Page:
The decline of the great British pub is nothing to raise a glass to, but the growing trend of converting old inns into new homes means it’s not last orders yet.

The fall in numbers of pubs has been spectacular. There were 99,000 a century ago, compared to just 39,130 today.

‘Unfortunately pubs continue to close across the country, particularly in small or rural communities. 

‘This means the loss of the social, cultural and economic benefits that come with a well-run local,’ explains Nik Antona, national chairman of the Campaign for Real Ale.

Reinvented: Former pub Pound House in Goosey, Oxon, is priced at £1.15m

Reinvented: Former pub Pound House in Goosey, Oxon, is priced at £1.15m

Smaller, independent pubs have disappeared for three reasons.

Some have been bought by big-name breweries, then sometimes closed down to eliminate competition; others have been heavily expanded to become more like restaurants than pubs; but many have become unique properties packed with character and features.

About 2,400 pubs have been converted into residential use in the past 13 years, taking advantage of features such as stained glass windows, snugs and cellars.

‘Many pubs were built at a time when they needed to be more flamboyant to bring in customers. 

‘Conversions, therefore, really make the most of these designs including vaulted ceilings, stock brick walls and inglenook fireplaces’, says Jonathan Higginson, of estate agent Hamptons International.

‘Pubs have spacious ground floors which can take a large number of people. There will almost certainly be a substantial cellar, so easy to convert to a kitchen.

‘Upstairs there will already be accommodation big enough for the landlord and their family and perhaps a lodging room or two, so ready made for buyers,’ says Mike Stedman, who ran a building firm converting scores of pubs in the 1990s.

The most imaginative conversions retain the best features. At Lewes in East Sussex the old Red White and Blue pub, now a four-bedroom house, has magnificent ceramic tiles — ironically, green — across the ground floor frontage. 

And at Scarborough in North Yorkshire, the medieval Mariners’ Arms, thought to be one of the town’s oldest buildings, has a pub bar inside even though it’s been a family home for decades.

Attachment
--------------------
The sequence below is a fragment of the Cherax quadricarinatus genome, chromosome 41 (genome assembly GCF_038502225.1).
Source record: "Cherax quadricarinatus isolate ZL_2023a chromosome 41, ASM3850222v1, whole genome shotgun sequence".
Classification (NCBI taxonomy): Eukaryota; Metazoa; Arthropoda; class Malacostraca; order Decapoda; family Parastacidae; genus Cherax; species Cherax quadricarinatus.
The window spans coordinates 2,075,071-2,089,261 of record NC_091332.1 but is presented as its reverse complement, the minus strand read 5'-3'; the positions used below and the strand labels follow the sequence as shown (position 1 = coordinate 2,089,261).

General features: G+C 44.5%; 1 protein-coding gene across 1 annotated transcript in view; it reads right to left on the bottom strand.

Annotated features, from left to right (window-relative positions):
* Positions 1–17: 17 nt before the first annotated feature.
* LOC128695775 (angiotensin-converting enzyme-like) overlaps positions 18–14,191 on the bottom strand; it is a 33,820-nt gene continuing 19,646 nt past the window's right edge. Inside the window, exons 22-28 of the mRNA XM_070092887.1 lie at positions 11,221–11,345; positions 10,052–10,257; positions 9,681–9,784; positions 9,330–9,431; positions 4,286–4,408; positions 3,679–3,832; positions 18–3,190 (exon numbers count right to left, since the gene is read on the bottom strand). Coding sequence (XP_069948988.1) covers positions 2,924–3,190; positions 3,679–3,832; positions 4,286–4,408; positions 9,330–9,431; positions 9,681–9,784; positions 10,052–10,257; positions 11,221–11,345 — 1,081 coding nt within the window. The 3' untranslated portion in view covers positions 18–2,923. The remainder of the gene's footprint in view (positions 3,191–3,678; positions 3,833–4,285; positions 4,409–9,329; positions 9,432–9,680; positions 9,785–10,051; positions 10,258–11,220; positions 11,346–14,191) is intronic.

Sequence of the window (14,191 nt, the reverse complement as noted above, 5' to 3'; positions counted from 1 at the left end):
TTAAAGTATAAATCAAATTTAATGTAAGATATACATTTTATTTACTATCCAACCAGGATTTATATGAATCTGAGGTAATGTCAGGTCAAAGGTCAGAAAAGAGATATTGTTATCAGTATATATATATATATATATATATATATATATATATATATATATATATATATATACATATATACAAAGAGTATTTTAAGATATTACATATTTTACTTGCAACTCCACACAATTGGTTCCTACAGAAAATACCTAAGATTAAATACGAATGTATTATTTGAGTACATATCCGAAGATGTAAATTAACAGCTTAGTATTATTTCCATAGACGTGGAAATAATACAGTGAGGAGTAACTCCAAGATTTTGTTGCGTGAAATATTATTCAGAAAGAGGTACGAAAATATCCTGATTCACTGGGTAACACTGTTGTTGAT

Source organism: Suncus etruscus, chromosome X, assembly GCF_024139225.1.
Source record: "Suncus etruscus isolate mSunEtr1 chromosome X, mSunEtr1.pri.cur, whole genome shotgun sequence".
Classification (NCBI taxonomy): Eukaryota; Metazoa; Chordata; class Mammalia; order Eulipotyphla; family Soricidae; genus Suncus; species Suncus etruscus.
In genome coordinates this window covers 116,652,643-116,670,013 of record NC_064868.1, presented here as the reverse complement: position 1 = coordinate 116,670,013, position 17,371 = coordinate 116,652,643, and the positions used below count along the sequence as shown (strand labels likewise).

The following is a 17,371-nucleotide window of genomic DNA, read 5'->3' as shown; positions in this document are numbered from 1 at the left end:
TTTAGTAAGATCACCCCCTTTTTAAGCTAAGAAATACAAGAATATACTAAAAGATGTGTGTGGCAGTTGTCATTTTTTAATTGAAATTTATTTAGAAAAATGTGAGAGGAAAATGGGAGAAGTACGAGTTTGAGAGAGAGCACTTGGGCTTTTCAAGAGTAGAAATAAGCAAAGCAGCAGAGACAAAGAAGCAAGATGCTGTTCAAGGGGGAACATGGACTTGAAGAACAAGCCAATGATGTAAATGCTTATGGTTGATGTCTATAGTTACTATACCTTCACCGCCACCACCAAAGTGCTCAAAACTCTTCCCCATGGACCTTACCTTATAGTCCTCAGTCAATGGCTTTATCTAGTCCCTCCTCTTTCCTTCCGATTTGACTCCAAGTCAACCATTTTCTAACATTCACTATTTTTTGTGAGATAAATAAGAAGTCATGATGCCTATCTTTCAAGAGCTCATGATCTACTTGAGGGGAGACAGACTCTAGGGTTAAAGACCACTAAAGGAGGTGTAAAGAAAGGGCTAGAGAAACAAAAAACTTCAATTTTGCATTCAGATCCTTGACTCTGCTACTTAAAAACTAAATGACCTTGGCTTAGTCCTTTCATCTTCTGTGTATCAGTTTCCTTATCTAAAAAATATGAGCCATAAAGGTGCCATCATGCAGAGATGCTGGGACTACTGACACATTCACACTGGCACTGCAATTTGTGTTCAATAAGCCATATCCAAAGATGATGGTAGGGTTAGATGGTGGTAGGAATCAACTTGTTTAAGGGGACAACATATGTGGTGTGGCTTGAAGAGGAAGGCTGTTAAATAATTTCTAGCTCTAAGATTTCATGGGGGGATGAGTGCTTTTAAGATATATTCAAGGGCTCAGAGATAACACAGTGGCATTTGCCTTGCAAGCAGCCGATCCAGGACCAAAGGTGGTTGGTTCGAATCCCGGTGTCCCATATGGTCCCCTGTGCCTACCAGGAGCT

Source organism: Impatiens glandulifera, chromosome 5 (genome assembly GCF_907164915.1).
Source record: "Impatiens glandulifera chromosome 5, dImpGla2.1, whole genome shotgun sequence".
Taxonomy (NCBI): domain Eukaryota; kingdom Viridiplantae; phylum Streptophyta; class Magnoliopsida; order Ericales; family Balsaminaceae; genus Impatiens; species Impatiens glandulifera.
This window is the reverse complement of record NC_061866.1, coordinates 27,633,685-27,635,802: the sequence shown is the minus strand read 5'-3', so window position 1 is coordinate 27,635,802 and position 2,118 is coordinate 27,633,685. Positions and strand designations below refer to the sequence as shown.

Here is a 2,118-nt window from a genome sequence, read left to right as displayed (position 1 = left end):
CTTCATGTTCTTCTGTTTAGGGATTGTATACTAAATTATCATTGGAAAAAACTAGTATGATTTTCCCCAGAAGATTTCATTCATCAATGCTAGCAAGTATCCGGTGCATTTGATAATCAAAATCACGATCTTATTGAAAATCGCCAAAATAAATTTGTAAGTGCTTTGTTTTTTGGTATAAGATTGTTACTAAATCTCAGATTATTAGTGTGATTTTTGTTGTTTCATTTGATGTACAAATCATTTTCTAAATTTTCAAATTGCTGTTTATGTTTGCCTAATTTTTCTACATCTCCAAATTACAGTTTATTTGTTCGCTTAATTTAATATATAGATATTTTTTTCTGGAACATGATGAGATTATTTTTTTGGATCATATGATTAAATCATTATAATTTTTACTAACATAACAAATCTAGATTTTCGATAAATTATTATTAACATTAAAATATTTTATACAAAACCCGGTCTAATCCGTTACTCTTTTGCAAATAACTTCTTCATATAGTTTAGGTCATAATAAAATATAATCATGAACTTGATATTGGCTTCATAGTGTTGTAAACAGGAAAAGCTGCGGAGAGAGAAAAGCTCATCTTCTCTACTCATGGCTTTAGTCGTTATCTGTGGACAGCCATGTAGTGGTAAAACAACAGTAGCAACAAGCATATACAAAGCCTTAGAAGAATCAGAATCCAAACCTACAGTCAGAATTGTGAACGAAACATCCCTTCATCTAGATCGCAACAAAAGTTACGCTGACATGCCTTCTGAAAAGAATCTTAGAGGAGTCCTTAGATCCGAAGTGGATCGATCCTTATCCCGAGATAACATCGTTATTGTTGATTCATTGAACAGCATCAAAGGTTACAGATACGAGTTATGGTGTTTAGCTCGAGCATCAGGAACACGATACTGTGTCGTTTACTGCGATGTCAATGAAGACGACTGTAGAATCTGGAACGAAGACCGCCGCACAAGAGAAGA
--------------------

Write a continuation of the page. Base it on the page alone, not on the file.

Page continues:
The romanticism of inns converted into homes has captured the imagination of celebrities, as well as developers.

In the 1970s Fairport Convention star Richard Thompson converted a village pub near Bishop’s Stortford into a home and studio, while in the early 2000s Kevin Maxwell — son of disgraced tycoon Robert — moved with his family into the former New Inn in the Oxford enclave of Jericho.

More recently comedy actor Harry Enfield spent loadsamoney buying the old Queens No 1 pub in London’s Primrose Hill, transforming it into a home.

To overcome objections from 40 locals, Enfield wrote to each of them explaining his connections with the area and reminding them there were six other pubs close by. He got the go-ahead.

But despite the charm, there are some downsides to living in a pub.

Some unmodernised pubs can have dark panels with small windows and low ceilings, while any car parking may require hefty work to turn into a garden. And front doors will often open onto busy roads.

‘Bear in mind that some previous work — for example, electrics — may have been done by a mate of the landlord. 

‘It can lead to surprises, so make sure you have a healthy contingency fund in your budget,’ says Rachel Johnston, of Stacks Property Search, a buying agency.

Few buyers appear deterred by such disadvantages, preferring instead to think they are making a home where once people enjoyed a quiet pint at the heart of a community. For many buyers, that’s too tempting to miss, so let’s drink to that. 

On the market: Join the inn crowd 

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